A story published in the Australian Financial Review today revealed that a survey of more than 600 business leaders by the Human Rights Commission and the Australian HR Institute found that 17 per cent of respondents classified 51- to 55-year-old workers as ‘‘ older’’ , compared with just 11 per cent in 2018.
This is not good news when so many people in the over 50s age group have lost their jobs in the last 12 months and are struggling to find work.
Couple that with the retirement age getting higher and the financial necessity to work until we are older becoming more prevalent, it is a worrying outlook for older Australians.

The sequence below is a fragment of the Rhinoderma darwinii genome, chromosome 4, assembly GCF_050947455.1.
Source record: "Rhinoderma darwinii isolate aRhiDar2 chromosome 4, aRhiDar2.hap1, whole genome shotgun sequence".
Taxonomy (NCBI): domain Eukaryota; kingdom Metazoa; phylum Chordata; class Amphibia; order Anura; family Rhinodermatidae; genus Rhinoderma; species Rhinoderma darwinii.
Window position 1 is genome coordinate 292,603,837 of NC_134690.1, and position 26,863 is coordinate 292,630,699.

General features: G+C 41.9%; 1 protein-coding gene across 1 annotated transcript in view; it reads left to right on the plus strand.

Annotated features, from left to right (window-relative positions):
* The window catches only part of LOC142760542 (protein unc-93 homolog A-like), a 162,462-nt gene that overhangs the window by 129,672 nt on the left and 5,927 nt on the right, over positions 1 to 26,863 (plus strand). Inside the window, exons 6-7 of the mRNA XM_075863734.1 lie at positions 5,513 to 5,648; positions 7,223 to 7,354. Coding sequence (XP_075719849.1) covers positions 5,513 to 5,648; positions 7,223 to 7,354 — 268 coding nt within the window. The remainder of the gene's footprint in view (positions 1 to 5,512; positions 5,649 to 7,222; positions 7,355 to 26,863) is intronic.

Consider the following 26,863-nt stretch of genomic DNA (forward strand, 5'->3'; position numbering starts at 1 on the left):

Ageism - be it deliberate or unconscious bias - is becoming the new norm, with thousands of Australians over 50 seeking employment, applying for dozens of jobs to not even have a response to applications and the Federal Government seemingly not acknowledging the issue.
There is a lot of assistance for younger Australians - as there should be - in the job market but apart from a few re-training programs for older people, there is no much more.
And there is no point undertaking a re-training program if employers refuse to take on older workers.
Older workers do need to adopt an attitude that is flexible, open to new ideas and different roles and be prepared to take salary cuts and potentially work part-time, but employers also should demonstrate a willingness to consider people over 50 for opportunities that may arise.